Anime & Comics

3 Anime Films That Positively Represent Diversity

Many people wonder why it’s taken so long for diversity to be represented positively in anime. The short answer is that anime originates from Japan, a country that doesn’t have a population as diverse as, say, the United States. When diversity isn’t inherently part of a culture, the artistic products of that culture won’t necessarily represent diversity accurately, if they’re represented at all.

It’s an unfortunate reality that Japanese animators have historically depicted black anime characters in a racist or stereotypical manner. This is mostly due to ignorance. It has taken diverse animators and animators, with an accurate awareness of diversity, for that to change.

A quick look at why diversity might be lagging

Foreign animators are the most likely source to bring positive diversity to anime. Under Japanese law, however, foreigners face strict restrictions when working in animation. Visas given to foreign animators are different than visas provided for other professions, and they aren’t as stable. For example, foreigners who graduate from Japanese vocational schools often need to leave the country due to visa denials despite legitimate job offers. This unfortunate state of affairs has left anime, for the most part, deprived of the diversity fans crave.

The best thing about anime might be the abundance of samurai characters, but the growing representation of diversity is a close second. Here are several places where diversity is positively represented in anime:

1. Afro Samurai

Americans might be obsessed with samurais more than they’ll admit. Afro Samurai was developed in 2000 specifically for American audiences, and embodies a heroic representation of a black anime character. Afro Samurai takes place in feudal Japan, where a young samurai warrior witnesses his father killed. The young samurai dedicates his life to getting revenge for his father’s death.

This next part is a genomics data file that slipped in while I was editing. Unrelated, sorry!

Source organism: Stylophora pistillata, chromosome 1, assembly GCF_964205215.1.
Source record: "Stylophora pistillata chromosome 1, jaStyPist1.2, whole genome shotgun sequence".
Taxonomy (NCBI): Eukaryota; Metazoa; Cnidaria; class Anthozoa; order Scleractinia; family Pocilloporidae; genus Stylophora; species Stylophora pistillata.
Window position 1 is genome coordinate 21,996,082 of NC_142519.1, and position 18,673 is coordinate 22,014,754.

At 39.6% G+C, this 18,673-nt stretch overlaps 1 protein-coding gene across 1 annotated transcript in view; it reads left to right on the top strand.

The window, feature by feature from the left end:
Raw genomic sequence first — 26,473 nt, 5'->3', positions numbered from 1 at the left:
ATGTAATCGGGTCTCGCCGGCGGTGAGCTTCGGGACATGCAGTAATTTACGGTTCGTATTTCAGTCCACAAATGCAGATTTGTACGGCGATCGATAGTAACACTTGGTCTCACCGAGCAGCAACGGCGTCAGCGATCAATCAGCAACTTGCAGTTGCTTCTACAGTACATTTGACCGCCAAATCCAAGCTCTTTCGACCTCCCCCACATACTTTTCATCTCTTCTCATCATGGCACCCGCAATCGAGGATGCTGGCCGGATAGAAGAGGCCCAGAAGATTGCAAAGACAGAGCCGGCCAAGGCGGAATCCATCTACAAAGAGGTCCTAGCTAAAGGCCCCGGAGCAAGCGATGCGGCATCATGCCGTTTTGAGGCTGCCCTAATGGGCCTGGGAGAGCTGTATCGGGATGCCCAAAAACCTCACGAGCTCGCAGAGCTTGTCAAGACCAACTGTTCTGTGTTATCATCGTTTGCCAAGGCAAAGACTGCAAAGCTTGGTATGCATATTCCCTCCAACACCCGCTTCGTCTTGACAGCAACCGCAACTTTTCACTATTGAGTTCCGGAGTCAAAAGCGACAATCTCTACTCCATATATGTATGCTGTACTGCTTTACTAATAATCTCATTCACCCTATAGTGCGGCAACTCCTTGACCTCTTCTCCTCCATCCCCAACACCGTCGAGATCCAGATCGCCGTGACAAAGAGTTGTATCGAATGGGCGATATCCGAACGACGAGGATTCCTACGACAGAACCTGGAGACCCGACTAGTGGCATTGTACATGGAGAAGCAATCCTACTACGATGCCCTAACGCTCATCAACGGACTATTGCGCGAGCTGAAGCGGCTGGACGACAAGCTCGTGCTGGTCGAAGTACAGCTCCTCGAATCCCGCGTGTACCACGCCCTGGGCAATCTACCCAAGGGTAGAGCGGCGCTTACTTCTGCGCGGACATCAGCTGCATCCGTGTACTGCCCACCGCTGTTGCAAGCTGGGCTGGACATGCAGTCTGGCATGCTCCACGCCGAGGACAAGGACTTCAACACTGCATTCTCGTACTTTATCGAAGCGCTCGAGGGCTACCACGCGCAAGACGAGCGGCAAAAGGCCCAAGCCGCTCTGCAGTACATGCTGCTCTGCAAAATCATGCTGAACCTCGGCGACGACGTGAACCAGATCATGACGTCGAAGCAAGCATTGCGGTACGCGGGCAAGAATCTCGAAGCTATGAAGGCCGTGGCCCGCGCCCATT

The best part of Afro Samurai is Samuel L. Jackson does the vocals, and RZA creates the music from Wu Tang. Afro Samurai is just one of many cool black anime characters being represented today.

2. Sailor Moon

An oldie but a goodie, Sailor Moon is not only classic anime from the 1990’s, but it’s also considered revolutionary for portraying a simple same-sex relationship between the two sailor scouts Uranis and Neptune (Haruka and Michiru).

During episode 92, “A Handsome Boy? Haruka Tenoh’s Secret,” the main character (Serena/Usagi) and Sailor Venus/Minako lust after a handsome boy named Haruka. They discover Haruka is taken by a beautiful blue-haired girl named Michiru. Later, Haruka is revealed to be a girl who dresses and acts like a boy.

Although the characters hold hands, give each other intimate looks, and share romantic dialogue, they don’t openly declare their love or kiss on screen. Nonetheless, they are positive LGBTQ icons.

Why does anime lack normal LGBTQ characters?

When the Meiji Constitution was enacted in 1881, it condemned homosexuality as a deviant act and demoralized feminine men. Even today, Japan isn’t that accepting of the LGBTQ community. A 2007 study done by REACH Online found only 8% of gay and bisexual men in Japan had come out to both parents. While 6% came out to their mothers, only 1% came out to their fathers.

Additionally, when same-sex romance is depicted in anime, it’s usually depicted as sexualized. It’s rare to see LGBTQ anime characters depicted as regular characters without an explicit focus on their sexuality.

These two reasons could be why there’s so much censorship or same-sex romance in anime.

3. Ouran High School Host Club

It seems like animators are attempting to insert LGBTQ characters into anime, even if they have to let their fans do some guessing.

Ouran High School Host Club stars a female main character named Haruhi, who cross-dresses in an all boys’ club. By the end of Ouran, she’s seen in dresses but still rejects the stereotypical female gender role.

Unlike most portrayals of cross-dressing, Ouran doesn’t present it as a joke or a fetish. Instead, Haruhi is generally interpreted to have a genderqueer or gender-ambivalent identity. Still, there’s room to grow when it comes to transgender representation in anime.

Diversity – coming soon to an anime near you

It takes time for cultures to change, and for the products of culture to reflect that change. Hopefully, Japan will ease up on the requirements for foreign animators, and we’ll see more diversity represented in this wonderful form of art.

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